The deal was completed seven months later with ConocoPhillips making a concession to Santos around the part of the payment contingent on Barossa going ahead.
In truth, the US major won the negotiation. Between the announcement and completion of the deal, the price of oil fell 40 per cent.
Normally in the oil and gas industry, this would trigger a clause that all bets were off, allowing Santos to walk away or negotiate a lower price. However, according to a source familiar with the negotiation but not authorised to speak publicly, Santos bargained away this option in its eagerness to do the deal.
This left Santos exposed. It had paid too much for assets that came with a price tag of about $1.6 billion to decommission Bayu Undan. Also, the assets would be worthless if Barossa did not proceed, despite being expensive and dirty.
In March 2021, Santos announced it had found a solution to both problems. The cost to build Barossa had been slashed from $7 billion inherited from ConocoPhillips to $5.4 billion. However, it was a sleight of hand.
Instead of buying the floating production facility – the most expensive component of the project – Santos would lease it. Claiming this as a cost reduction was as logical as buying a fridge using a buy now, pay later (BNPL) service and saying it was free.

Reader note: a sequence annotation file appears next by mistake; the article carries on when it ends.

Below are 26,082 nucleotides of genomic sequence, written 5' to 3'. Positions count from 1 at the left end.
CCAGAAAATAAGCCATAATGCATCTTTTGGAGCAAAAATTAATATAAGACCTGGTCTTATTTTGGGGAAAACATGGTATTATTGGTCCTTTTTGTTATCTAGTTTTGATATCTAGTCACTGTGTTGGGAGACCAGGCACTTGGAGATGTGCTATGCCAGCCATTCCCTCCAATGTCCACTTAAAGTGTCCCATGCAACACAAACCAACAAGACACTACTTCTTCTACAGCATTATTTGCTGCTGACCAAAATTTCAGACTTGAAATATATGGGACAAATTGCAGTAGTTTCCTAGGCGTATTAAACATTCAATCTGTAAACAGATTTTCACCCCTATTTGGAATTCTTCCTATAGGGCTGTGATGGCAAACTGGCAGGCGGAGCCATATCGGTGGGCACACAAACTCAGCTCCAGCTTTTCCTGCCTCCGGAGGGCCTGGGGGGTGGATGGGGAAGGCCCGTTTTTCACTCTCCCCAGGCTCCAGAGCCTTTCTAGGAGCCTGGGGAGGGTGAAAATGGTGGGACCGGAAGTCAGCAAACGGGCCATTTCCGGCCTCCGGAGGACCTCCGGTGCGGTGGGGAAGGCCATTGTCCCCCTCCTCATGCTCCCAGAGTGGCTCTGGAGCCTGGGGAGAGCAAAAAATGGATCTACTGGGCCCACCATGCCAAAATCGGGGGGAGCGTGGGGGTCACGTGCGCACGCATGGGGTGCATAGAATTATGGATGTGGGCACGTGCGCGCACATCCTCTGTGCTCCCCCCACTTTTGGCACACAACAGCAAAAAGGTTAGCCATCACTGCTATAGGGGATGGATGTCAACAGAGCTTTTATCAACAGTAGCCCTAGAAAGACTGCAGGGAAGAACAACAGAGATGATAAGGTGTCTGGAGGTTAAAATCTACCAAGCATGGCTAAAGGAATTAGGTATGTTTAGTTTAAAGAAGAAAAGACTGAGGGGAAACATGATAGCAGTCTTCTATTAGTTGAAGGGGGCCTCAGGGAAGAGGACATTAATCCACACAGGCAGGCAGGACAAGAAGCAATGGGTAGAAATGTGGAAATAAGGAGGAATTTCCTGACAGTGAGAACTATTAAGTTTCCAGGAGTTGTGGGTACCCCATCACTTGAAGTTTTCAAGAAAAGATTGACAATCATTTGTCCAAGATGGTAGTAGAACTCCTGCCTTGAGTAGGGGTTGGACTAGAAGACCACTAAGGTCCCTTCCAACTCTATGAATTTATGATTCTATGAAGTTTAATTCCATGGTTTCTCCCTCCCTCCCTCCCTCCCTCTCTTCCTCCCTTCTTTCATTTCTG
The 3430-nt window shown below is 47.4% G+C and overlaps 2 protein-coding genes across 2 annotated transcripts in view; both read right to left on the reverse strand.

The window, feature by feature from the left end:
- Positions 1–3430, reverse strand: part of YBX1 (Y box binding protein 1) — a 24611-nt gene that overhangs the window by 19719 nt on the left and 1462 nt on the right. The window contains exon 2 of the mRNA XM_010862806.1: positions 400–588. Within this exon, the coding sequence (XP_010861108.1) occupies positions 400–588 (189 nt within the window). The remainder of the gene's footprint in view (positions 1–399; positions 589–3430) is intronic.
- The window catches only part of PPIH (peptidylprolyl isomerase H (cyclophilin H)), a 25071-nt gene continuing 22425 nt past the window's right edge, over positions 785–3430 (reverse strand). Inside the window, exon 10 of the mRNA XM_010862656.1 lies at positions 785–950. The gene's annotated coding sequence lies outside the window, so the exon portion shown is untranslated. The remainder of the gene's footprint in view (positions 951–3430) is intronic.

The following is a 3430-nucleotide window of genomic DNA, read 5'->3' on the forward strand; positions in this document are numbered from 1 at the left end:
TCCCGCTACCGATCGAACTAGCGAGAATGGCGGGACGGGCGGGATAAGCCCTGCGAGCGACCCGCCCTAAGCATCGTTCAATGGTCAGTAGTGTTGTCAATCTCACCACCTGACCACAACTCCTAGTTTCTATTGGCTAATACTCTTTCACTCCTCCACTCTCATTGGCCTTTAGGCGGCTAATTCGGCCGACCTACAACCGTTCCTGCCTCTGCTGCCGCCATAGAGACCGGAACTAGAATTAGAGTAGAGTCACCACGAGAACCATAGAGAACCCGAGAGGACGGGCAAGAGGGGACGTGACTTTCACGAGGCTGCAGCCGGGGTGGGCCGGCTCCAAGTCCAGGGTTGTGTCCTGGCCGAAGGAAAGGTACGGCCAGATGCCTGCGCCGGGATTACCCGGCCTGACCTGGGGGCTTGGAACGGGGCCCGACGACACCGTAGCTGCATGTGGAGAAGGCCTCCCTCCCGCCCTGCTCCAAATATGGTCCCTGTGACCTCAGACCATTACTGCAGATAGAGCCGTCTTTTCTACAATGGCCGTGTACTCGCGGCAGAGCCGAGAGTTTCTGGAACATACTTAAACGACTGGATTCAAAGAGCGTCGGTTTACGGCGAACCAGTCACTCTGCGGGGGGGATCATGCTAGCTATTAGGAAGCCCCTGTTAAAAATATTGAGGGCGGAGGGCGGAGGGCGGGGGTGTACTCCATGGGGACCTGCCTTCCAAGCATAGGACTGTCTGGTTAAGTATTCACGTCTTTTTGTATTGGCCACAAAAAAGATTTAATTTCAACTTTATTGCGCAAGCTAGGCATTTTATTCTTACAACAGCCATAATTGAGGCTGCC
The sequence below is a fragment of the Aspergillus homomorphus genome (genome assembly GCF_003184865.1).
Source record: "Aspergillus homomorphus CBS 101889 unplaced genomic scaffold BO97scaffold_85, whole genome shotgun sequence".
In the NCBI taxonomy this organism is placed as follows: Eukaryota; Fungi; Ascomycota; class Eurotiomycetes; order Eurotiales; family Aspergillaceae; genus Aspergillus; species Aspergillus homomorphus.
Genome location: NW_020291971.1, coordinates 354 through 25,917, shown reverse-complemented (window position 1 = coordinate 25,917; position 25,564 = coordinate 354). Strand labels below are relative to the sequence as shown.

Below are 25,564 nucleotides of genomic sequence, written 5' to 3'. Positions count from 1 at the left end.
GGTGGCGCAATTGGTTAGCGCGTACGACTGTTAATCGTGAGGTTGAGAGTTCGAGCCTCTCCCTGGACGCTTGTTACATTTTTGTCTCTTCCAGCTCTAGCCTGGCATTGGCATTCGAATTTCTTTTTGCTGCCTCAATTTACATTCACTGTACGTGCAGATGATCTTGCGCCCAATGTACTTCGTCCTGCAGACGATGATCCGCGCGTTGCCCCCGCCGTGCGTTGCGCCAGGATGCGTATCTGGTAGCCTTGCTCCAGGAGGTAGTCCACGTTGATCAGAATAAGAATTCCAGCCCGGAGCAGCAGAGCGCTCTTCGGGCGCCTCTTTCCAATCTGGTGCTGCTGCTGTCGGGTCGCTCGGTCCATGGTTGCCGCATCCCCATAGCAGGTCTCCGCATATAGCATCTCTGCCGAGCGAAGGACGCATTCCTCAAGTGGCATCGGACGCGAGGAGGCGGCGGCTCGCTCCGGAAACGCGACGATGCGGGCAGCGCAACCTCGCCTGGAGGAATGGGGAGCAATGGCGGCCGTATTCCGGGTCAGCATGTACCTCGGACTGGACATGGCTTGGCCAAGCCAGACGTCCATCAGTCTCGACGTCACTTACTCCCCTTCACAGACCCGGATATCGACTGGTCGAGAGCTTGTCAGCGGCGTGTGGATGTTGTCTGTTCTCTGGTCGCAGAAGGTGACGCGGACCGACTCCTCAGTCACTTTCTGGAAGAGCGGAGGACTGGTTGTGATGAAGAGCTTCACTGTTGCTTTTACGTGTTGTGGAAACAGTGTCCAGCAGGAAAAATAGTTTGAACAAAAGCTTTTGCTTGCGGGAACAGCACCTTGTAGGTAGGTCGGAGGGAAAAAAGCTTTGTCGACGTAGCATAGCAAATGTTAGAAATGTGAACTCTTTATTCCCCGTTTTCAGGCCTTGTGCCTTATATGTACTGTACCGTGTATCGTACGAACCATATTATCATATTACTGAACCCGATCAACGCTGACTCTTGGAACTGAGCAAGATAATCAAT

Santos chief executive Kevin Gallagher also said at the time that as well as cutting costs, engineering changes had “significantly reduced the project’s carbon footprint”.
There was also some sniping from the sidelines as iron ore billionaire and clean energy proponent Andrew Forrest soon after berated Santos for pursuing what he labelled “atrocious” Barossa, “one of the most polluting projects in the world”. Gallagher, however, stuck to his guns, claiming his engineers had reduced Barossa’s emissions by 25 per cent. Despite repeated media requests, Santos never detailed or substantiated the claim.
A week after announcing Barossa was cheaper and cleaner, Santos made its final investment decision (FID) on 2021. With its partners, Japanese power generator JERA and SK Group, one of South Korea’s largest family-run conglomerates, in tow, the energy major would spend $5.4 billion on drilling for gas, the floating facility and a 260-kilometre pipeline, plus $900 million to refurbish the Darwin LNG plant.
ConocoPhillips, however, was disappointed as “the purchaser failed to pay the FID bonus when due”. It is now pursuing $300 million plus interest through arbitration, according to its 2022 annual report.
Mitigating Barossa’s emissions remained a clear challenge for Santos, and to deal with this it needed to entice JERA and SK Group to buy some of its equity in Barossa and the LNG plant. The preferred solution to containing the emissions – to store the carbon dioxide from the Barossa field in the about-to-be-closed Bayu Undan field – had the added benefit of delaying the costly decommissioning of Bayu Undan.
Instead of being released into the atmosphere at Barossa, the reservoir of CO2 would be piped 380 kilometres to Darwin, separated from the gas in Darwin, and then piped 500 kilometres offshore to Bayu Undan.